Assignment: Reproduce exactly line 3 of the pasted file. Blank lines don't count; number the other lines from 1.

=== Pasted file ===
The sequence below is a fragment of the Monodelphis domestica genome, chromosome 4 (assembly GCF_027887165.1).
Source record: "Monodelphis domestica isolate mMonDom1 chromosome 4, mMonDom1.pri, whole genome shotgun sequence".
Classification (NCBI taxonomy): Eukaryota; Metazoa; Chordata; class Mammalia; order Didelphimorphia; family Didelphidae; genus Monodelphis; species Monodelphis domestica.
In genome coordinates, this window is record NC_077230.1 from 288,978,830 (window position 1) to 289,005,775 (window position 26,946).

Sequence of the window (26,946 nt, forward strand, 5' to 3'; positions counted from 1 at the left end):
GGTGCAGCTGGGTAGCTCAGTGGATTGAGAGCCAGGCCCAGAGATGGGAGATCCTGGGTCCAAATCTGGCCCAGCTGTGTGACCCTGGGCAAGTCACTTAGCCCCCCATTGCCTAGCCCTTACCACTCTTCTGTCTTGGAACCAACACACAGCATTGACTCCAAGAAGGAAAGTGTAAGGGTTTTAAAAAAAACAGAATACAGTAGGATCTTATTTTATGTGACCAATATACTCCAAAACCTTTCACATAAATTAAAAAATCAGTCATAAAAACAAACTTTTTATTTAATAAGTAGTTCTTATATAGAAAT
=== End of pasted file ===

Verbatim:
Classification (NCBI taxonomy): Eukaryota; Metazoa; Chordata; class Mammalia; order Didelphimorphia; family Didelphidae; genus Monodelphis; species Monodelphis domestica.